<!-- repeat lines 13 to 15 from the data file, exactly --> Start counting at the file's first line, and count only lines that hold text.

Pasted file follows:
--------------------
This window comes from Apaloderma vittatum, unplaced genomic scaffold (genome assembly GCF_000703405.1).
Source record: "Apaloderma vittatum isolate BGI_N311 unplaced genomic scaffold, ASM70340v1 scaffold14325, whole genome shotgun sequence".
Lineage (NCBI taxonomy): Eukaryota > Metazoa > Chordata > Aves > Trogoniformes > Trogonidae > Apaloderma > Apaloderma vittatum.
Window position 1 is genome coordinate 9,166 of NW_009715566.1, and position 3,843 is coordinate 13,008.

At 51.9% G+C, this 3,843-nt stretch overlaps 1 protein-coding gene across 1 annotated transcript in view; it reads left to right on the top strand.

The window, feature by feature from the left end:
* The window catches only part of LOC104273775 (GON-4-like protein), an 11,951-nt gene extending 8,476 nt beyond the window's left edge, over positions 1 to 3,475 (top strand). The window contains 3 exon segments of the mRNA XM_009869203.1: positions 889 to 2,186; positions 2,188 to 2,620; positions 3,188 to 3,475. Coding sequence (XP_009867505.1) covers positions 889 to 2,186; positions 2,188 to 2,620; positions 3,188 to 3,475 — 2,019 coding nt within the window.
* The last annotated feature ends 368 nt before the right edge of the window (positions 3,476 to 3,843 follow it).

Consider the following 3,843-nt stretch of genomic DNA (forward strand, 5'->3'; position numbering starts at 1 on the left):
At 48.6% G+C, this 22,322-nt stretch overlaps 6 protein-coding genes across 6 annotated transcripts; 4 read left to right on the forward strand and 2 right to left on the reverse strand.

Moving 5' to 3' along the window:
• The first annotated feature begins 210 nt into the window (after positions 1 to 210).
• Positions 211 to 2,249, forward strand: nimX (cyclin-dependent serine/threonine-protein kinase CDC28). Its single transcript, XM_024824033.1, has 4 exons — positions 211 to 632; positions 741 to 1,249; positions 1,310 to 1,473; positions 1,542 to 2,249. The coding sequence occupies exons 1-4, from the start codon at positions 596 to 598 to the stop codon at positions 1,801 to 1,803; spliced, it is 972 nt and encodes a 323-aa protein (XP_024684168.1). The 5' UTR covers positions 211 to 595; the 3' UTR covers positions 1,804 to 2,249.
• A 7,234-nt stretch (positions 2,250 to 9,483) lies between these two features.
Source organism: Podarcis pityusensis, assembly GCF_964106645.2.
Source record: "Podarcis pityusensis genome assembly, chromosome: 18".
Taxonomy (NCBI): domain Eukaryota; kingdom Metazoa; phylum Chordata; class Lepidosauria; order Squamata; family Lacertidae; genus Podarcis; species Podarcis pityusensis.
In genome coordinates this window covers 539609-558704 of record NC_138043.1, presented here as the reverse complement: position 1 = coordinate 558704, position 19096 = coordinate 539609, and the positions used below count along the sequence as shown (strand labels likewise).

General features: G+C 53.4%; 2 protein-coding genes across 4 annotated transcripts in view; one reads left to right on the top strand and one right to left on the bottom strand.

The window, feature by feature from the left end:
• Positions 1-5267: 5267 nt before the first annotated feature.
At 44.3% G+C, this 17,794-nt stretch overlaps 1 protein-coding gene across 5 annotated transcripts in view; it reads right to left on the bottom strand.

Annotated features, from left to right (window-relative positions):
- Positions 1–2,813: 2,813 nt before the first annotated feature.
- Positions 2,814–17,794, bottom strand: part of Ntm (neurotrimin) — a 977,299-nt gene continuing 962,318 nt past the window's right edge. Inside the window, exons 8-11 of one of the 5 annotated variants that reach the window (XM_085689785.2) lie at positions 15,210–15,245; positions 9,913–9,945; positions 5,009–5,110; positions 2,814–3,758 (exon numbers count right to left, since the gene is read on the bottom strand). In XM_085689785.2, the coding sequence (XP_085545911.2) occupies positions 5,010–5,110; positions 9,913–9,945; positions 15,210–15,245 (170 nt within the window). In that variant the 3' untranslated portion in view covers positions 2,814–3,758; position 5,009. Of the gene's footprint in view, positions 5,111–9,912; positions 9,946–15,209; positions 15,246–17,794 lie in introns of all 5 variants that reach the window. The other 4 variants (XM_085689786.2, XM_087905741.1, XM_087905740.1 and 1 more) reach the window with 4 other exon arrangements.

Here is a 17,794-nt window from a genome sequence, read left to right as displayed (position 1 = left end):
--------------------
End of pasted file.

• Positions 211 to 2,249, forward strand: nimX (cyclin-dependent serine/threonine-protein kinase CDC28). Its single transcript, XM_024824033.1, has 4 exons — positions 211 to 632; positions 741 to 1,249; positions 1,310 to 1,473; positions 1,542 to 2,249. The coding sequence occupies exons 1-4, from the start codon at positions 596 to 598 to the stop codon at positions 1,801 to 1,803; spliced, it is 972 nt and encodes a 323-aa protein (XP_024684168.1). The 5' UTR covers positions 211 to 595; the 3' UTR covers positions 1,804 to 2,249.
• A 7,234-nt stretch (positions 2,250 to 9,483) lies between these two features.
Source organism: Podarcis pityusensis, assembly GCF_964106645.2.